The Restoration of Nell Gwyn – Review – York Theatre Royal
The Restoration of Nell Gwyn – Review
York Theatre Royal, October 2014
by Emily Lawley
Restoration Comedy is a style of drama that flourished in London after the Restoration in 1660. These plays typically have complicated plots marked by wit (more often than not of the bawdy kind), cynicism and licentiousness. The Restoration of Nell Gwyn, a new play by Steve Trafford, certainly ticks all those boxes. There is plenty of innuendo and crude jokes along with cynical observations of the Restoration period and the modern day.
It is a two-woman show that is made all the more intimate by the setting of York Theatre Royal’s wonderful Studio. It’s a small performance space that really makes you feel part of the action. It would be strange to watch such a show on a large stage. It is light on props and scenery, so the feeling that it creates in the Studio is paramount to the enjoyment of the performance.
The play is based on the life of one of the Restoration period’s most famous actresses, Nell Gwyn. Elizabeth Mansfield takes the title role. Angela Curran, takes the role of her semi-fictional maid Margery. Both performances are wonderful. Mansfield captures Nell’s theatrical side and high emotions very well. She veers between laughter and impersonations to hysterical crying from one minute to the next. Curran’s level-headed Margery remains in control of Nell and the play itself throughout.
The play opens with Margery setting the scene of this time in Nell’s life. This is the period in history where her lover Charles II is lying in his deathbed. Her future therefore is very uncertain. She has risen from the slums in London to the top ranks of society. Nell has found her way into Charles’ bedchamber due to her huge success as an actress.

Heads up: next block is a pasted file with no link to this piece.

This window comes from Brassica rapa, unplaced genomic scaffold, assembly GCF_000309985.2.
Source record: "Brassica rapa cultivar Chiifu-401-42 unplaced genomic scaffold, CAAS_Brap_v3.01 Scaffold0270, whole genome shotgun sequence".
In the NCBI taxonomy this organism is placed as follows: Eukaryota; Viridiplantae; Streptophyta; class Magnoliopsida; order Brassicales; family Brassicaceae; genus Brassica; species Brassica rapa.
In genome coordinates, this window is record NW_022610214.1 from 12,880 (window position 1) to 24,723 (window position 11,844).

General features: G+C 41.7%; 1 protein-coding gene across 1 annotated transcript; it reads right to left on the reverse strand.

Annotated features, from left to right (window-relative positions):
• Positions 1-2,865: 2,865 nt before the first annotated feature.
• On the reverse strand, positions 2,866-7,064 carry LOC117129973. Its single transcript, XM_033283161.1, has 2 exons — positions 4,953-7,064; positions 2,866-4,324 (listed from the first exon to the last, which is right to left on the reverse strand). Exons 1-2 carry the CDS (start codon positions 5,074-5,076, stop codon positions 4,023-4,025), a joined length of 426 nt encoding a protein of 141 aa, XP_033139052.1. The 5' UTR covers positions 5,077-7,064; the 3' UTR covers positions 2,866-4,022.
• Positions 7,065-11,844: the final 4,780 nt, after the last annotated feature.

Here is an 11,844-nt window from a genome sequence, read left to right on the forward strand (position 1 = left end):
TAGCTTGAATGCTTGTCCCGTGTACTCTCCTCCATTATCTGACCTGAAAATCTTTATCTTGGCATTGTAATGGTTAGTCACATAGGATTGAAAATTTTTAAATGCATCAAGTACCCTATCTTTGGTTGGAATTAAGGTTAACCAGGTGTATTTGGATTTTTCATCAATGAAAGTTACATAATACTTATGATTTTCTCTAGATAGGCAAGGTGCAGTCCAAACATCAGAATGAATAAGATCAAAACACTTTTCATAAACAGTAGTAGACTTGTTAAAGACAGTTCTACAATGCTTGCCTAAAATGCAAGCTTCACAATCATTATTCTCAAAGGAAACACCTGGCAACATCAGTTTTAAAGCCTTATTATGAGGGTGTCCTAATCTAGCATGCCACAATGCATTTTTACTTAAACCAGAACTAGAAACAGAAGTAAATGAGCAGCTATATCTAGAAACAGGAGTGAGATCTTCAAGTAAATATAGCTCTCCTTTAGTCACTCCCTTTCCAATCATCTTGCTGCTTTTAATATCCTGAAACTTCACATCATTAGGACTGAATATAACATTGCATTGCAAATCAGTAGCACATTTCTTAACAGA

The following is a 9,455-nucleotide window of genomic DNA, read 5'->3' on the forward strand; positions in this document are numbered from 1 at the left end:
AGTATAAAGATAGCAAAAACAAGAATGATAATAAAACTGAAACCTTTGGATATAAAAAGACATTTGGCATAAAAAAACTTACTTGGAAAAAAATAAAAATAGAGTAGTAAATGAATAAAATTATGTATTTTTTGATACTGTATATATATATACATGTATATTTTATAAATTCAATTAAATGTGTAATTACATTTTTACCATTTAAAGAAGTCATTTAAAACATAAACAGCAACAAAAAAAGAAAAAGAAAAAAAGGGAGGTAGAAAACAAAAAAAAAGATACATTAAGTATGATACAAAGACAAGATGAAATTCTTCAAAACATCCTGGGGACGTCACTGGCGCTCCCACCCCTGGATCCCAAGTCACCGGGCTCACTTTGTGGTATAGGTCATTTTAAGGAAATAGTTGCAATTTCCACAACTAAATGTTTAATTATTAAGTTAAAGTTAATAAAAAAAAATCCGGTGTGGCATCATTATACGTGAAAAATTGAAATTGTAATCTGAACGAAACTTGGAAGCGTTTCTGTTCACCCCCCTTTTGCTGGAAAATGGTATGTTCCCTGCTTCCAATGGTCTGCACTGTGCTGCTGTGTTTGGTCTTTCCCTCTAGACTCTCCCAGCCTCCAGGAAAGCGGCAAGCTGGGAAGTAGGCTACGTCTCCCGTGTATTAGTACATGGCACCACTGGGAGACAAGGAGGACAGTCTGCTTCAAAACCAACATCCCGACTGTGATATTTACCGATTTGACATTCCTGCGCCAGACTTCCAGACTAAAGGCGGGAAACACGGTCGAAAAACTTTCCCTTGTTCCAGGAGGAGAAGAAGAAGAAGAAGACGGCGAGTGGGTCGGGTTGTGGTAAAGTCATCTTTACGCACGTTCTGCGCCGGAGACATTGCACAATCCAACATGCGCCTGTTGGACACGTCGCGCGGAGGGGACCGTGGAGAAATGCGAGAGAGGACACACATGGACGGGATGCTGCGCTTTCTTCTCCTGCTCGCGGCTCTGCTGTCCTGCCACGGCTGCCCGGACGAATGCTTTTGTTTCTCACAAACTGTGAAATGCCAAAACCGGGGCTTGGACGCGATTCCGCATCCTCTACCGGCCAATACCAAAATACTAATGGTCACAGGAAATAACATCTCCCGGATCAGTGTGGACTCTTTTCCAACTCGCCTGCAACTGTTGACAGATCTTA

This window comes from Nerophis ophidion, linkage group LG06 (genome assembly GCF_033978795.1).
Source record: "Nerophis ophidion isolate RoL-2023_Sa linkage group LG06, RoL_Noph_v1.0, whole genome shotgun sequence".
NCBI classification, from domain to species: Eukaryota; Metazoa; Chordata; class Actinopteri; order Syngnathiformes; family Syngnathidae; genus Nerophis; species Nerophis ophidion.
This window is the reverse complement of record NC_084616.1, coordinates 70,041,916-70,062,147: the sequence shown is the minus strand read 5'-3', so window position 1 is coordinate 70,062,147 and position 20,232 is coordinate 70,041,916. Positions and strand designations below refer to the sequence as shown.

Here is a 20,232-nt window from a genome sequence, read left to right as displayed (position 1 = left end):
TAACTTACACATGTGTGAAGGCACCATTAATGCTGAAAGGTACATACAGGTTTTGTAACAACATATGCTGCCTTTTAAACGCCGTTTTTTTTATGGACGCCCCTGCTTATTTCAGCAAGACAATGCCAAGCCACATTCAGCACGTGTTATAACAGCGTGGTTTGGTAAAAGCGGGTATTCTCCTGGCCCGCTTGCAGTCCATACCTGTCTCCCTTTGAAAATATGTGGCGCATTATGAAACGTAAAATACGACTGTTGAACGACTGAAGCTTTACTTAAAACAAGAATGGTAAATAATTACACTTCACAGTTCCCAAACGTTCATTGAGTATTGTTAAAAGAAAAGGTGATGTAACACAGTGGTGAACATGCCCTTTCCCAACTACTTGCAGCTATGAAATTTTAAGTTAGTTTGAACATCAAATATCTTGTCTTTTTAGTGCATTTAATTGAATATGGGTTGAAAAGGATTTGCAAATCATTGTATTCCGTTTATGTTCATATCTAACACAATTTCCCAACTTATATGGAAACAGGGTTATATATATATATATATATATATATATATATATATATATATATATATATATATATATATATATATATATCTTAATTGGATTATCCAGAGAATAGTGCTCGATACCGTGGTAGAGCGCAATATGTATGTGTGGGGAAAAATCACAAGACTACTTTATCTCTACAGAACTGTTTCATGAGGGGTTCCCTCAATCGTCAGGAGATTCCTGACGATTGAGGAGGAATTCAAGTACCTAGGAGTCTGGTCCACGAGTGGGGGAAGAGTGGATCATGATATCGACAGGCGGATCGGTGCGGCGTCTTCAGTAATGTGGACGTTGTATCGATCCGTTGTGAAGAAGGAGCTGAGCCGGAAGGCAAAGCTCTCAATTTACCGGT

But a change in rule by his strict brother could signal a very bitter end for Nell. The bawdy wit starts as soon as the play does. Margery’s prologue is full of innuendo and this certainly sets the tone for the rest of the evening. The play capitalises on the advantages of such an intimate setting by getting the audience into the action with funny asides from the off. These include Margery obviously switching the fake candles on at the bottom instead of lighting them.
Overshadowing the huge differences between the two women is their obvious affection for one another and their reliance on each other. They have bond over their struggle for survival. Margery is saved by Nell after being found in the gutter and Nell fears that her new-found wealth and quality of life could disappear once Charles II dies. They each choose a very different way to make their way through an often unforgiving Restoration London. Margery by being chaste and serving someone with good social standing. Nell by giving into temptation and selling herself to reach lofty heights.
I find myself completely engrossed in the play as it delves into the complicated history of the time. The beautifully-written monologues are compelling. Margery’s description of the impact of the plague on her family is moving, especially as it is in stark contrast to Nell’s experience of being transported away from disease-ridden London to Oxford with the rest of the Royal Players. The complicated story is punctuated with stunning Baroque songs, using music by Henry Purcell. They are faultlessly performed by Mansfield. Her singing is mesmerising. The pace of the play is just right. Likewise the balance of serious scenes with almost ridiculous ones.
The second half of the play centres on Nell trying to sneak her way in to see King Charles II. She has been told that all women are banned from his room. This is where we see the payoff of Nell’s famous talents of portraying male parts in Restoration plays. She decides to try and trick them into thinking she is a French aristocrat! The range of different accents and parts that Mansfield portrays is impressive and very true to Nell’s acting ability.
The play comes to a head in the closing scene with some home truths being delivered to Nell by Margery. They nearly end their friendship. In the final song Nell implores us to ‘remember her’ despite the huge change London and England is about to experience now Charles II is dead. It is a very poignant end to a play full of highs and lows. The final scenes leave you thinking about the similarities between the difficulties faced by people then and the ones that face us now.
If this is your first experience of a Restoration era-inspired play it is a great one to start with. Trafford has made it very accessible and Mansfield and Curran’s performances are truly compelling.
images: Anthony Robling